UP’s Engineering 4.0’s ‘smart avos’ key to determining impact of transportation conditions on agricultural products
Scientists at the University of Pretoria’s (UP) Engineering 4.0 research facility are tracking the journey of 3-D-printed avocados on a ship from South Africa to the Netherlands. These avocados have microsensors and are part of a research project to determine damage to fresh produce that is being transported from producers to supermarkets.
According to Professor Wynand Steyn, Head of the Department of Civil Engineering in the Faculty of Engineering, Built Environment and Information Technology, “This is a flagship project of Engineering 4.0 which focuses on smart transport, infrastructure and cities. The researchers have made use of the Department’s unique smAvo and smaTo sensor platforms, which are used to monitor the entire value chain, from farm to fork.”
He said many producers in South Africa face the challenge of ensuring that their agricultural products intended for the export market arrive at their destination unblemished. Furthermore, the products need to be suitable for further distribution and sale. “But sometimes damage to products leads to a loss for the producer.”
Prof Steyn said, “The department has experience in determining the impact of transportation conditions on agricultural products and optimising these conditions to ensure that products such as tomatoes and avocados arrive at the consumer in the best condition.”
To determine the damage on avocados, the UP researchers developed a concept known as “civiltronics”, which entails the combination of traditional civil engineering with electronics, the internet of things (IoT), programming, computer science and additive manufacturing (3D printing). The project involves monitoring the transportation by cargo ship of a consignment of avocados destined for Rotterdam in the Netherlands, from where it will be further distributed throughout the European Union.
“The avocados are 3D-printed with microsensors that send data back to UP’s Engineering 4.0 research facility, tracking the effects of accelerations in speed, rotational movements of the ship and temperature, as well as other elements of the ship’s behaviour, to determine whether this impacted on the produce itself and the condition in which it arrived at its destination.”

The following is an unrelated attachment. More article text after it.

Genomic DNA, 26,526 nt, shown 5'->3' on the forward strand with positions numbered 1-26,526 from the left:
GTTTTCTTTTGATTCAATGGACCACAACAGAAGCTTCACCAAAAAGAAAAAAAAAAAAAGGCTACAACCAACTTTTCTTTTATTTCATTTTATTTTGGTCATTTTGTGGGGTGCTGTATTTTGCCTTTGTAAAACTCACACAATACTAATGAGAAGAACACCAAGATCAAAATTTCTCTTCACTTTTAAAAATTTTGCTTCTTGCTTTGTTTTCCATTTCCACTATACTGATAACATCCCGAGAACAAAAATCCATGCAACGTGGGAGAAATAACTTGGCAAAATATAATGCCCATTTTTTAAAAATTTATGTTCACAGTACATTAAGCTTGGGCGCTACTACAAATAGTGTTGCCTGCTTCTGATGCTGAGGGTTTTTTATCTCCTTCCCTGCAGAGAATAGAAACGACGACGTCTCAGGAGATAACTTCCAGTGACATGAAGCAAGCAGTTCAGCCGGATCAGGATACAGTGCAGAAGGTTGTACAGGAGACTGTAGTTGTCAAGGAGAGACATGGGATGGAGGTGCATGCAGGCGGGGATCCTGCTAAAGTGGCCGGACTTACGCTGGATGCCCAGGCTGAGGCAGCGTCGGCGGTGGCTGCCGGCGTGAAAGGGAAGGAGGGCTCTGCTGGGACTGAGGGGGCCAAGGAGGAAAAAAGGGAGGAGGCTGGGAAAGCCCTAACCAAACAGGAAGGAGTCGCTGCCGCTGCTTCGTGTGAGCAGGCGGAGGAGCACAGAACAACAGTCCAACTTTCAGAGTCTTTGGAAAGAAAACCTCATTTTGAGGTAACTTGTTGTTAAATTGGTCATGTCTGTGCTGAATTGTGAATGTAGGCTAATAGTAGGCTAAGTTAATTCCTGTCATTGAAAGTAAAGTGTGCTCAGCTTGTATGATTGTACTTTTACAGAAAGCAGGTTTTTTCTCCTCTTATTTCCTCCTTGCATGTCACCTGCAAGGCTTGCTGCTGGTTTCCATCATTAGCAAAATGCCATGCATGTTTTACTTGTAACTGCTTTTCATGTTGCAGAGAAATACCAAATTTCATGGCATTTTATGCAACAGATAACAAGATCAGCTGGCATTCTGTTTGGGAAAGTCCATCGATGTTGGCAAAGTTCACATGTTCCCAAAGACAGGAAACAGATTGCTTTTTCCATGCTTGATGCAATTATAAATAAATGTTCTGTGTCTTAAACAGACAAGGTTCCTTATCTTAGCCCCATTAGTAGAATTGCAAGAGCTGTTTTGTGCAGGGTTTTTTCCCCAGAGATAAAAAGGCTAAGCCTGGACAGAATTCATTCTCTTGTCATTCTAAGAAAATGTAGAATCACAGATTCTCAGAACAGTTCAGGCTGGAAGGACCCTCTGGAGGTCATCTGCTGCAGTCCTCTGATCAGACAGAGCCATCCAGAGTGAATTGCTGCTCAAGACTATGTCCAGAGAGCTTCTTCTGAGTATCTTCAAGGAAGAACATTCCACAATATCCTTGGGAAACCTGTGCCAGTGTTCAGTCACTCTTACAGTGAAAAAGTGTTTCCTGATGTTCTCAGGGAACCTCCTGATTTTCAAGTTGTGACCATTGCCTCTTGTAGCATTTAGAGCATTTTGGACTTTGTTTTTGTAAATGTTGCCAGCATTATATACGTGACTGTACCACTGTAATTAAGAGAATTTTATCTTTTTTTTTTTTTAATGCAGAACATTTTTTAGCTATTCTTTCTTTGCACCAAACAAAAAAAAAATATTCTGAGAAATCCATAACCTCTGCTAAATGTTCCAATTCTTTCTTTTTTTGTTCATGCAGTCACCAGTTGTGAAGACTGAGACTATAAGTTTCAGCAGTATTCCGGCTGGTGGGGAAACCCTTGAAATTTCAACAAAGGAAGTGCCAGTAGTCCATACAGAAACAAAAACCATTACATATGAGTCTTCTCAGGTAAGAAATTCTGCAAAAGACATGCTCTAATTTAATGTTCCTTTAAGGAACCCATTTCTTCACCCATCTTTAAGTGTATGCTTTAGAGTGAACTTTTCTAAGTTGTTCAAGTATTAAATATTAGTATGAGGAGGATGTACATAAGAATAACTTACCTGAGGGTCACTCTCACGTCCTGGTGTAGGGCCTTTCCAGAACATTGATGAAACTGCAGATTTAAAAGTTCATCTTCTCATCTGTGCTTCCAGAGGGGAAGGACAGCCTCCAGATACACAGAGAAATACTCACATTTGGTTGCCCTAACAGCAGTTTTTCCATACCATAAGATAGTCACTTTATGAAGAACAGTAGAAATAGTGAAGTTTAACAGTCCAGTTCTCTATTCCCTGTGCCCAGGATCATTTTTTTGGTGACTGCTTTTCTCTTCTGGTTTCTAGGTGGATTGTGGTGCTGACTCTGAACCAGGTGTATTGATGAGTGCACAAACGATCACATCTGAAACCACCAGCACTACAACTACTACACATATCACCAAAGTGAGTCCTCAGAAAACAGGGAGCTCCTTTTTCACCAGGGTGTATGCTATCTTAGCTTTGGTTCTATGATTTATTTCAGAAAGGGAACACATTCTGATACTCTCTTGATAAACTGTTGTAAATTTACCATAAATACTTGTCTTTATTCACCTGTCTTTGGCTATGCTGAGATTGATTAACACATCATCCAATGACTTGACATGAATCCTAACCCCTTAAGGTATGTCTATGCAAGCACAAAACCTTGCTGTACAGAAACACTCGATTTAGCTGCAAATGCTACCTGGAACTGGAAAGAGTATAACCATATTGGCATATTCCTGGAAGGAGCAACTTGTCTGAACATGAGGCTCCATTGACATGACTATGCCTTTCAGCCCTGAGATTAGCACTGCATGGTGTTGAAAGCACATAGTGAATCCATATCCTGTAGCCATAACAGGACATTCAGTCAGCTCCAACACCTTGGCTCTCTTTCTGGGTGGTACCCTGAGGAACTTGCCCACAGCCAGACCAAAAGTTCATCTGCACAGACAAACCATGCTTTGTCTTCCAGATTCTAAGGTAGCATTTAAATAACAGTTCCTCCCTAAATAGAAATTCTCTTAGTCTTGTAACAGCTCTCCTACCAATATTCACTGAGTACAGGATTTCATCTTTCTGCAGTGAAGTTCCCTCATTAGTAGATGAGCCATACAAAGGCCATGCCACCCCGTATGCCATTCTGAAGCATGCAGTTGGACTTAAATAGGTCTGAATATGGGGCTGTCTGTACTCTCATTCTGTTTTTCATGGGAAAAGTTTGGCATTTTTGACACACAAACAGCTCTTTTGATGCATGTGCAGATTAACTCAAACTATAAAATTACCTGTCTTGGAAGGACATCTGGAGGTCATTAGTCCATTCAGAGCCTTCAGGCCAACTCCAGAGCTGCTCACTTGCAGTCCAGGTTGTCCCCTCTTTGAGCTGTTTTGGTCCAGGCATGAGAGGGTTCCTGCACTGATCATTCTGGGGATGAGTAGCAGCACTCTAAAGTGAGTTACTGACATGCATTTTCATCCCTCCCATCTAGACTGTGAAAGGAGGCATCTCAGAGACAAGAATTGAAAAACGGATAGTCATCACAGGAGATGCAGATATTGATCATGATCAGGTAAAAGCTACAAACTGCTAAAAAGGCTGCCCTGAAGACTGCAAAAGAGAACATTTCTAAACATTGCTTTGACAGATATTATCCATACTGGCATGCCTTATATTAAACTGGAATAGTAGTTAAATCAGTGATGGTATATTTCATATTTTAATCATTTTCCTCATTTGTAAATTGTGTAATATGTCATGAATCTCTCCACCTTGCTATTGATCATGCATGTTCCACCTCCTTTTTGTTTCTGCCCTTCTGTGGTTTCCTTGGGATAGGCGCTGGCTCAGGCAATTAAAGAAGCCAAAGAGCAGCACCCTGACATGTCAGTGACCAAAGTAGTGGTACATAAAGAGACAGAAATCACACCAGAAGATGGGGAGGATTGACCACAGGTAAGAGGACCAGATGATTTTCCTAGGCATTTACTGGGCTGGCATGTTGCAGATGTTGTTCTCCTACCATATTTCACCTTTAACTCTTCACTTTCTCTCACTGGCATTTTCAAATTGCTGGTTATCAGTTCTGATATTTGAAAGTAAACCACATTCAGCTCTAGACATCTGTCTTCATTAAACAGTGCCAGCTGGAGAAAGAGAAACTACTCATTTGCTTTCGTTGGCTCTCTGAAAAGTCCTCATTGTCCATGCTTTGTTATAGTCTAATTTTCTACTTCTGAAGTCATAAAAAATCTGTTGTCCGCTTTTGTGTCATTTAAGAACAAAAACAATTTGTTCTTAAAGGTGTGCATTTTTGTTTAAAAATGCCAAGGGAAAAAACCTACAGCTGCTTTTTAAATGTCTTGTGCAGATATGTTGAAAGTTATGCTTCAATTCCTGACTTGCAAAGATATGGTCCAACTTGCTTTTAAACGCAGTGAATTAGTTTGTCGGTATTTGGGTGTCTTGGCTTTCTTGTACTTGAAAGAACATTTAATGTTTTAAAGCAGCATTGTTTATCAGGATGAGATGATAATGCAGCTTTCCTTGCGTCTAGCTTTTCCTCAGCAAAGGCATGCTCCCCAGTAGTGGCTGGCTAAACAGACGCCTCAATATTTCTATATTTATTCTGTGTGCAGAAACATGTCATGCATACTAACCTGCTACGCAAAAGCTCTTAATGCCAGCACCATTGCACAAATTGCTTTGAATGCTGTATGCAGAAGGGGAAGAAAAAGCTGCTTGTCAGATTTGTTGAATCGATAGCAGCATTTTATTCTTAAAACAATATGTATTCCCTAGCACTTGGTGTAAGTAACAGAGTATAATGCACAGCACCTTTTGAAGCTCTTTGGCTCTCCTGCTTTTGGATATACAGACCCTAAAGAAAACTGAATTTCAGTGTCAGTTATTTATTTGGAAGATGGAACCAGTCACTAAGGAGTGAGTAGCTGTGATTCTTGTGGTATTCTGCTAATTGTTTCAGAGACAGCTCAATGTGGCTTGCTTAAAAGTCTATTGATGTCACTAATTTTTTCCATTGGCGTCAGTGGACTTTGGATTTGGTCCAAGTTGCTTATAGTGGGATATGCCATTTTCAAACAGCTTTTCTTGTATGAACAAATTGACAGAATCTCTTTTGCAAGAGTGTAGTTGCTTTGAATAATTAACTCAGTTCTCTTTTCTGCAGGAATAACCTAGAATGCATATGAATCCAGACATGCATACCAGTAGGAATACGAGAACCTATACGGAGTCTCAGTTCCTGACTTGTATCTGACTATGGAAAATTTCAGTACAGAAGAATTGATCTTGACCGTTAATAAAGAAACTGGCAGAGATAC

To optimise the data recorded during the transportation of the avocados, the team developed a measuring instrument with microsensors embedded in a number of 3D-printed avocados with a soft water-resistant outer covering that would be exposed to the same conditions as the real produce surrounding them.
This instrument was developed from “off-the-shelf” components and microcontrollers. It was programmed and customised for the objectives of this particular project so that live, real-time data could be collected and stored for analysis.
“If you can’t measure the damage, you can’t manage it,” said André Broekman, a PhD student working on the project.
“Real-time data on the ship’s location in the Atlantic Ocean, as well as weather conditions throughout the trip, is being sent to the University’s researchers at Engineering 4.0, where all the data will be captured on the Department’s central platform for analysis, interpretation and the recommendation of future action,” he explained.
This data will later be linked to maritime data such as the height of the waves, wind speed and the direction in which the ship is travelling, which are obtained from satellite data. “This information is not just of value to producers to ensure that they can obtain top prices for South Africa’s best products, but also to avoid additional costs related to transporting products that have been damaged or are no longer suitable for trade in the export market back to South Africa,” he said. The data should assist in understanding where in the logistics chain damage potentially may occur, and therefore assist in eliminating events that may cause such damage.
“The University’s world-class research footprint entails focusing on digital information across a transdisciplinary platform,” said Prof Steyn. “The success of this project will therefore not be restricted to a single product or engineering discipline. Inherent in this innovative technology is the potential to apply it to other fields as well to promote the transdisciplinary research for which the University of Pretoria is so highly regarded.”